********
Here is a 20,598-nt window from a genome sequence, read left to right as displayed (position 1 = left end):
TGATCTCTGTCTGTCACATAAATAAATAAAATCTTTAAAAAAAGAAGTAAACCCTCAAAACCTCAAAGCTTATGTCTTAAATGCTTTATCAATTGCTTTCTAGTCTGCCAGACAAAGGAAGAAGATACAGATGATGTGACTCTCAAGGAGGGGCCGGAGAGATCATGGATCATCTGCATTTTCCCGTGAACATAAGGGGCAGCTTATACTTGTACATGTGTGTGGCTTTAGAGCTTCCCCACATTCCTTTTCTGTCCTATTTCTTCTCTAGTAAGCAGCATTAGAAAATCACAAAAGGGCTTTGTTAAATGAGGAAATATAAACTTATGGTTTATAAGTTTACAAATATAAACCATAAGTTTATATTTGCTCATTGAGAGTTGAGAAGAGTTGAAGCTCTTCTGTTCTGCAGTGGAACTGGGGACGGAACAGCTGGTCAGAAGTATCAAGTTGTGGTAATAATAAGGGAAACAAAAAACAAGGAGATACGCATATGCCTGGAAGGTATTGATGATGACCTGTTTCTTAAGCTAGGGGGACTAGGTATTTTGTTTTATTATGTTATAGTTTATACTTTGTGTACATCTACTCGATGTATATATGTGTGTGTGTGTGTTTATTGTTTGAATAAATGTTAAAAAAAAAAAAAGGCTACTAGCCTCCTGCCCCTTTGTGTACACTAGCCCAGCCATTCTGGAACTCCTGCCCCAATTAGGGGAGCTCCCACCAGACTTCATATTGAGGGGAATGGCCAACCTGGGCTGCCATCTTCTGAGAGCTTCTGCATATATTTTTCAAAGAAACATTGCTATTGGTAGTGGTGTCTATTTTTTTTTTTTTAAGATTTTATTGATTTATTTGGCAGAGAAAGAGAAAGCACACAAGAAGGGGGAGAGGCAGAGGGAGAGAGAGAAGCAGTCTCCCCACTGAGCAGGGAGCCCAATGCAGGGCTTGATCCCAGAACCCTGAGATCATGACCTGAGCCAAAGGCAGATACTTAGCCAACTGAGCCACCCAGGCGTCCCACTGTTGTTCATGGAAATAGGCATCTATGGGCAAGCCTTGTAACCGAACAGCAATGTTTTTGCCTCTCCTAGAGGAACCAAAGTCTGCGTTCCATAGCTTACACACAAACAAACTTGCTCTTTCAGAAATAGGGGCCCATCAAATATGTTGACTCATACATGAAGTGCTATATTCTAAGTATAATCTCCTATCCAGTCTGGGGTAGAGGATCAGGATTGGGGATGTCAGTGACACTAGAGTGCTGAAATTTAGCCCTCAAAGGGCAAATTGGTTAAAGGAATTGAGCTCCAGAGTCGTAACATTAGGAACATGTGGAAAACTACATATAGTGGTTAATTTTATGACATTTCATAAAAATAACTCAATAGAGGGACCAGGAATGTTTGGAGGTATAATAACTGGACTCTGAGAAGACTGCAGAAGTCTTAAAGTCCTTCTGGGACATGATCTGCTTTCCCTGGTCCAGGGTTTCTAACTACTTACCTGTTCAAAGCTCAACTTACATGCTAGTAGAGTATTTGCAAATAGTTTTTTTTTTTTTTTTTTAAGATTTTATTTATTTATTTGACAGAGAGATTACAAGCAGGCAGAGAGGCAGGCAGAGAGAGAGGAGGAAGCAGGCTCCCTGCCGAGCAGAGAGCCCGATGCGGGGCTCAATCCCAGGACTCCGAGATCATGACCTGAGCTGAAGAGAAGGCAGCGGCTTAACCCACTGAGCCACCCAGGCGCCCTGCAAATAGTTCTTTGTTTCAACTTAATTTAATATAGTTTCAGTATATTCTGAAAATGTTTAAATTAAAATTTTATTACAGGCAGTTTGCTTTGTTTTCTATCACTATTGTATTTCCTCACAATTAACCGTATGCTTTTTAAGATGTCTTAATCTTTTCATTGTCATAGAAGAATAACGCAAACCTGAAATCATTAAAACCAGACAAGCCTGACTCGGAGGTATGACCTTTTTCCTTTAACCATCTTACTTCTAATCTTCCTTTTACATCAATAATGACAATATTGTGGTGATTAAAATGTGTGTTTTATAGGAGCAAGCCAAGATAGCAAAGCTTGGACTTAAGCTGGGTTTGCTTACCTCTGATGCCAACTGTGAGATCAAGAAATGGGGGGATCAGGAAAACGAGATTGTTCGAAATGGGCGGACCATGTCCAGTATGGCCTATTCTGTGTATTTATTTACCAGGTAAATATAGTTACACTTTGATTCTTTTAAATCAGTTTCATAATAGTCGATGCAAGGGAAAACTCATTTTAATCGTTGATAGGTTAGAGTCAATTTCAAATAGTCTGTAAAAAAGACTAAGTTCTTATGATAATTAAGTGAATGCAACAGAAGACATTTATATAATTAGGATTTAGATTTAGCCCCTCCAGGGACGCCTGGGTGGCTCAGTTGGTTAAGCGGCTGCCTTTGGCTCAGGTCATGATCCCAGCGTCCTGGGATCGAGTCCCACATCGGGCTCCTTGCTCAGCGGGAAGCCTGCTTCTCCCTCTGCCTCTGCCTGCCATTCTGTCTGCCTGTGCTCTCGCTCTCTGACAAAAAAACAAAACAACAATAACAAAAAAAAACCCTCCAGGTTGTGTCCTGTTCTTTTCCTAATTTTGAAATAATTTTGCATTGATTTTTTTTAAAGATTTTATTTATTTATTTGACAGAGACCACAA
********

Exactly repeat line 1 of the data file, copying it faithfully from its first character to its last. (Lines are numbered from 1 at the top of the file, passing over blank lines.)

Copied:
Here is a 20,598-nt window from a genome sequence, read left to right as displayed (position 1 = left end):